The funeral was held at the Unitarian Church at two o'clock yesterday afternoon.   The Rev. C. J. Staples officiated and Washington Lodge conducted the Masonic service.

Albert O. Humphrey

Albert Orlando Humphrey, one of the best known among the older generation of business men of this city, died early Saturday morning at his home at 103 North Winooski avenue, after an illness of two weeks.   He would have been 85 years old on February 12.

The funeral services were held Tuesday afternoon at 2:30 o'clock at his late home and the interment was in Lake View cemetery, beside the body of his wife.

Mr. Humphrey was a native of Jericho, coming from English stock.   His grandfather, James Humphrey, served through Revolutionary War with distinction.   Mr. Humphrey's father was Ede Humphrey, who was born in Surrey, N. H., and his mother was Phoebe Lee of Jericho.

Mr. Humphrey's wife. Cleara Martha Church, whom he married in 1852, died this city November 23, 1884.   He is survived by one son, Henry C. Humphrey, and a daughter, Mrs. Eugene M. Styles of this city, and by one brother, George H. Humphrey of Rochester, Mass.

Mr. Humphrey spent his boyhood in Jericho and later resided in Richmond, subsequently removing to Underhill, where he was engaged during the greater part of the time in buying butter and cheese for the wholesale trade.   He came to Burlington in 1875 and was for many years a partner in the wholesale firm of Safford & Humphrey.   He was also managing partner of the Corporation store, Humphrey & Kennedy, in Winooski.

Mr. Humphrey was a U. S. assistant assessor after the Civil War for two and a half years.   He represented the town of Underhill in the Legislature of 1867-68, and was a member of the Vermont Senate from Chittenden county in 1872, the first of the biennial sessions.

Recognizing the need of better transportation facilities in this section, with perseverance and foresight, he became one of promoters and builders of the Military Post Street railway, and also the Barre & Montpelier Power & Traction company, as well as the People's Light & Power company of Barre.   He was one of the organizers of the Chittenden County Trust company of this city, and one of its directors up to the time of his death.

Mrs. Walter Carpenter.

Mrs. Walter Carpenter died Sunday morning at five o'clock at her residence at 221 Pearl street after a short illness with pneumonia.   Her illness began with a scold a week ago Friday, which developed into pneumonia about the middle of the week.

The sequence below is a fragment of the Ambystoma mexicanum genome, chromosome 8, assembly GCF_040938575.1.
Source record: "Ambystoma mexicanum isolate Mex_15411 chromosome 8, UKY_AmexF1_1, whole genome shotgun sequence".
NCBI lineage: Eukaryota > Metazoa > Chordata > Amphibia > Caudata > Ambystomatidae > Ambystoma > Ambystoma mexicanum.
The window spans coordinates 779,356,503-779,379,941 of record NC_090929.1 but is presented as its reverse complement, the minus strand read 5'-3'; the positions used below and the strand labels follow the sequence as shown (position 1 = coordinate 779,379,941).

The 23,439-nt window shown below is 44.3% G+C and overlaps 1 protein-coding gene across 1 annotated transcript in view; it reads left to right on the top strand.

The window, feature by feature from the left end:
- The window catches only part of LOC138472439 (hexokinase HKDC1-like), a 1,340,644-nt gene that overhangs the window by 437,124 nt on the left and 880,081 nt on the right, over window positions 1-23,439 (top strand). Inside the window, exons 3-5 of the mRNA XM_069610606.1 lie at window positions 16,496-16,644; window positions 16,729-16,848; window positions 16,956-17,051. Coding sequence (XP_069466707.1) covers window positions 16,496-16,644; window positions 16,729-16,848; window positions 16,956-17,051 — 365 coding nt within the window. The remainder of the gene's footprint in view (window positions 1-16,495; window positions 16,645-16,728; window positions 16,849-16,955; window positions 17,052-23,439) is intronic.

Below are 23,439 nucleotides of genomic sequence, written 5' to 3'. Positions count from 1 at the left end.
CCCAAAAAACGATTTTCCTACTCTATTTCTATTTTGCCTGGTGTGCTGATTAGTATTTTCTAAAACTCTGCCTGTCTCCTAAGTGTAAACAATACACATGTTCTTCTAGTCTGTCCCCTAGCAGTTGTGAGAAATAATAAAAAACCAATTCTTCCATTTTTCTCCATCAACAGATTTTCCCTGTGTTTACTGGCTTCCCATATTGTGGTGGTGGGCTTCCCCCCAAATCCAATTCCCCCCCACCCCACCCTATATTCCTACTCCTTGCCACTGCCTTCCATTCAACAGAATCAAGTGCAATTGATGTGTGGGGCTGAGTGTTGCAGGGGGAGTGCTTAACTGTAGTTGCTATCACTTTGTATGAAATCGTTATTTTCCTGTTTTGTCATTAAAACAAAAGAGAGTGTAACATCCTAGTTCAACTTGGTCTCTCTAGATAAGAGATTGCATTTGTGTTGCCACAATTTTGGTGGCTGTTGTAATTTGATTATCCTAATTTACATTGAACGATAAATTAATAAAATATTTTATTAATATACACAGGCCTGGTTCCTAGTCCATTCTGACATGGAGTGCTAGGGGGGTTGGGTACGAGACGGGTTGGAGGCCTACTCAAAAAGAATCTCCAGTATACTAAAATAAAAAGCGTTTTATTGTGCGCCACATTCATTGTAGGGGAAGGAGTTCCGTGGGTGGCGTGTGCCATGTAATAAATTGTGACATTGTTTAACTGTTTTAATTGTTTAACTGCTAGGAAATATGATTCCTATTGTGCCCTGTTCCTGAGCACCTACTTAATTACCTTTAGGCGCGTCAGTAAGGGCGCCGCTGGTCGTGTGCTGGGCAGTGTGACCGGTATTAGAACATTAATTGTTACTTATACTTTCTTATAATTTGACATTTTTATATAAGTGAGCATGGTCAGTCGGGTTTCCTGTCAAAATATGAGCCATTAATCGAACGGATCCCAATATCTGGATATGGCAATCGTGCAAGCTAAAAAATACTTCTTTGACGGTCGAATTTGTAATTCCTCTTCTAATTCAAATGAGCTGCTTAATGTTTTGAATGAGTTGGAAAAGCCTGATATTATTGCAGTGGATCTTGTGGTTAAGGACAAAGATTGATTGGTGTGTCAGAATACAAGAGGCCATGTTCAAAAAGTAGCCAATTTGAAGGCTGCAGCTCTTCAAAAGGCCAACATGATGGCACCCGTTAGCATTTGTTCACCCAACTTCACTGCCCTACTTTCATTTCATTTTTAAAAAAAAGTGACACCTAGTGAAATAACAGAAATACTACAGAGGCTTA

Mrs. Carpenter was born Adeline Trimble at Crown Point, N. Y., the daughter of George T. and Adeline Trimble Brown, October 11, 1841.   She was married at Crown Point to Dr. Walter Carpenter of this city in 1858.   His death occurred in November, ?.

In the death of Mrs. Carpenter the city, and St. Paul's Church in particular, loose a woman who did a vast amount of good in a quiet, unostentatious way.   She was for many years a member of St. Paul's and was identified with many of its active organizations, especially with the Pastoral Aid society, of which she was president for 20 years, and the Girls Friendly society, of which she was a charter member and during its whole existence, an associate.   In the Pastoral Aid society she had to a large extent, the distribution of supplies in the parish and always showed sympathy and judgement in the work.   She was a friend of young people and had a ?, ? influence over many of the young ladies in the Girls Friendly society and other organizations of the church.

Mrs. Carpenter is survived by the following nieces: Mrs. F. R. Farrington and Miss Nina Brown of New York, Mrs. H. T. Brown of Port Henry, N. Y., and a nephew, Lawrence C. Brown of Swamp???tt, Mass.

The funeral services were held at the house Tuesday afternoon at one o'clock and the interment was in the family plot in Green Mount cemetery.

Williams Foote.

Williams Foote of ? died suddenly Saturday morning at the home of J. O. Batchelder, ? Lafayette place of heart trouble.   He was attacked while dressing and expired shortly afterward.   He had been about on Friday as usual but although he complained of feeling badly that night he slept fairly well.

The funeral was held Monday afternoon at two o'clock at the Congregational Church of Charlotte.

Mr. Foote was born at Charlotte 76 years ago and most of his life was spent at the Foote farm on Mutton Hill.   He represented Charlotte in the Legislature and held several town offices at various times.   He was a deacon of the Congregational Church and was active in church and social life.

Besides his wife, who was Miss Etta Stebbins of Charlotte, he is surviived by a niece, Mrs. Hiram Kingstand of North Ferrisburg, and two nephews, Charles and Gilmond Foote of Charlotte.

Mr. Foote and his wife had taken rooms at the home of Mr. Batchelder for the winter.

Source = The Burlington Free Press and Times; Thursday, January 1, 1914, Page 8 Columns 6 and 7